• There is little participation with other members of the family

  • Or that they seem to take advantage of every opportunity they can get and that

  • No matter how much you try to trust them, they seem to defy you or are found to be lying or abusing the trust they did have


Your teenager doesn’t have to be exhibiting all of the above behaviours to be acting like a typical teenager, but at times it just seems so hard for the ‘parent’ to feel like they can survive this time with their child. Teenagers only need to behave in some of the ways mentioned above to feel like it’s going to be impossible to get through..


Most importantly in your child’s life are that they somehow through some means feel supported and connected to you and much of enabling them to feel that way is through a myriad of means…..


Survival Parenting Tips

It is very important to try and maintain some sense of communication with our children – some tips


Just One – Communication …

  • Talk to your children, but don’t give them the responsibility for making the final decisionExplain to them that some things are adult decisions, but express to them that you would like to start giving them some responsibility for things they want to manage, but that they have to earn your trust to do so.

  • Help them understand that with responsibility comes commitment to the things they decide to do and that they shouldn’t make these decisions impulsively. Entice them to think about how they are going to stay committed to the things they make decisions about – practically, emotionally and mentally

  • Have a regular date with your child where that time belongs to the two of you, so that the opportunity to open up and explore things going on in their lives is there.

  • Ensure your children understand that even though they are growing up, there are boundaries around behavior and routine and that this to help instill, trust respect, honour and understanding of one another in the home.

  • When communicating with your child, don’t attribute every problem to what happened in the past – try to stay focused on the issue at hand now and go through with them how to problem-solve for the issue now and any possible that might occur in the future.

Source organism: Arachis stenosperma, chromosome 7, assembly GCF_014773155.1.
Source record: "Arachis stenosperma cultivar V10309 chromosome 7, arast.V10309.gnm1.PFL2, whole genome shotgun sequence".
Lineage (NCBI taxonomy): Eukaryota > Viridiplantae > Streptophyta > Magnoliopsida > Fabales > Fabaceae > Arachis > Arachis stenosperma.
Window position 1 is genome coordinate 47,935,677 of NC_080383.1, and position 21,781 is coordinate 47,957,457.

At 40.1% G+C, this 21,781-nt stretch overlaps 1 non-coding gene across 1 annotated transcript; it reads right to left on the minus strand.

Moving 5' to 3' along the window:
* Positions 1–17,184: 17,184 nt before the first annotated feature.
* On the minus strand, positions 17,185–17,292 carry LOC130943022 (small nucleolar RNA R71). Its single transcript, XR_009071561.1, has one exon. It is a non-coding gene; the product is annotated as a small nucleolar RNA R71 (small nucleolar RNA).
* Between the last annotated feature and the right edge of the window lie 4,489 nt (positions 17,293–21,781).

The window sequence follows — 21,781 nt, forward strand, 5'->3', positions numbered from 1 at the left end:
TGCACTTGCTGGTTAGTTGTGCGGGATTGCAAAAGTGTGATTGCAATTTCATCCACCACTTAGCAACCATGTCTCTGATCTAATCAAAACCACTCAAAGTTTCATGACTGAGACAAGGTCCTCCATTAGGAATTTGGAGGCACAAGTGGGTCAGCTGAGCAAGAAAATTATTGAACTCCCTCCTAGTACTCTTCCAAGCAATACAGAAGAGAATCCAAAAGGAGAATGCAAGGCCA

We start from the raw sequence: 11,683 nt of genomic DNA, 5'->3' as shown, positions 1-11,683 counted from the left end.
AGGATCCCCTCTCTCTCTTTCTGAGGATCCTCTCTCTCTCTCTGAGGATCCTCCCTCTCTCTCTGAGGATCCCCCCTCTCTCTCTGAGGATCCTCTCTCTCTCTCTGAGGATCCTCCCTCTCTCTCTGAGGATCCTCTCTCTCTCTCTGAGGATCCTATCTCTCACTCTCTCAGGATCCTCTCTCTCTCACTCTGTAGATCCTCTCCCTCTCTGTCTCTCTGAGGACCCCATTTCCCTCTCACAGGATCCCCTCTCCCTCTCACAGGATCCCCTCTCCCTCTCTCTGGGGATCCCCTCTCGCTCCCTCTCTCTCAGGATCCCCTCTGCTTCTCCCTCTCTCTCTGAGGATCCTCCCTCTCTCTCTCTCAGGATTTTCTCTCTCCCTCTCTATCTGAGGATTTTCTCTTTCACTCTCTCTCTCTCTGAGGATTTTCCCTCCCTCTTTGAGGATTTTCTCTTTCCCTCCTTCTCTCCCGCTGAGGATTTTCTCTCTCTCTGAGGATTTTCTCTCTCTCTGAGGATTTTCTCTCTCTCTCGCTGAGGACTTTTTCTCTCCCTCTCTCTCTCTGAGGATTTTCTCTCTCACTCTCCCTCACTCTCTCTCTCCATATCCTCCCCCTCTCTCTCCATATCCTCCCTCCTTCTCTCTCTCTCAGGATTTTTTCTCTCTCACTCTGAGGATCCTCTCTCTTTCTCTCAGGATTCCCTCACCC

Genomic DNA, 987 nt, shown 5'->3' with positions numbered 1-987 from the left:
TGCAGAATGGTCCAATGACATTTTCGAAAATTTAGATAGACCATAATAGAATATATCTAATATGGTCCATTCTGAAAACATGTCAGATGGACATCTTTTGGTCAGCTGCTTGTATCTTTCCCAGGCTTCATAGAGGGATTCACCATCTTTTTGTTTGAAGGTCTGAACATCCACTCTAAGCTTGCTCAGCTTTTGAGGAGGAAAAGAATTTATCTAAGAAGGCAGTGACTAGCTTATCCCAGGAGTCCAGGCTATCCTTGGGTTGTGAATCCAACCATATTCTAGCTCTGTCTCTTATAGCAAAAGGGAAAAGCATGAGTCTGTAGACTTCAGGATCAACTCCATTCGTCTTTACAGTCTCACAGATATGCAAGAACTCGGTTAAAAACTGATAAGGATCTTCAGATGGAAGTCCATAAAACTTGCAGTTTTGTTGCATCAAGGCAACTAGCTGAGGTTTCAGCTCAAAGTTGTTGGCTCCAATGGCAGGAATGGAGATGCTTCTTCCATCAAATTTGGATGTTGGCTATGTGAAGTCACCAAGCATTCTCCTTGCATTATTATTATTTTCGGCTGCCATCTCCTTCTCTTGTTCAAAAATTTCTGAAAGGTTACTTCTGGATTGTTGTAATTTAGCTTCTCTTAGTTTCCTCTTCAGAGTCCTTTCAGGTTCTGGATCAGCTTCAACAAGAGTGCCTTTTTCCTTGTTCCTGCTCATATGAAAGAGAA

• Only review the past in a way that highlights to them that perhaps there might be a pattern of some sort and if what’s occurring is not positive or supportive and not going towards what they want to do or would like to happen – what could they change then?


This type of collaborative process in your communication style with your teenager will grow and develop as they get older … it will most definitely be a developing process … so take your time to build trust and develop boundaries of respect and appreciation of what each of you brings into the relationships within the family.


This is most certainly just the beginning, so if you would like to engage further with how to ‘Survive Your Teenager’ please book an appointment with Michelle Barratt.


For your information, Michelle Barratt’s main priority to her clients as a psychologist is to offer a therapeutic environment where psychological sessions are based on a foundation of confidentiality, trust, and empathy. Fundamentally, it’s about working with where the client is at – mind, body and soul. She believes that this foundation is fundamental to creating a therapeutic alliance and that it is this type of environment that will help provide her clients with the best chance of understanding their outcomes and reaching their goals. In addition, Michelle believes that the session is entirely about respecting the client’s perspective, developing awareness and supporting their experience on their journey is the key to change.


Overall, when an individual is suffering mental health, or trauma, it can often leave a person feeling a range of emotions; some of these might be self-blame, guilt, worthlessness, helplessness and low levels of self-esteem. These types of emotions are very powerful and will more often than not obscure how we see ourselves, and the world.





Author: Michelle Barratt

           Clinical Psychologist





35 Wondall Road


Qld 4178

Tel: 0401 924 331 

Fax:  (07) 3009 0553


Suite 37, Level 1 Benson House,

No. 2 Benson Street, TOOWONG,

Qld 4066.

Tel: 0411 731 516

Fax: (07) 3009 0075


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Michelle Barratt is a Fellow of the Clinical College at the Australian Psychological Society.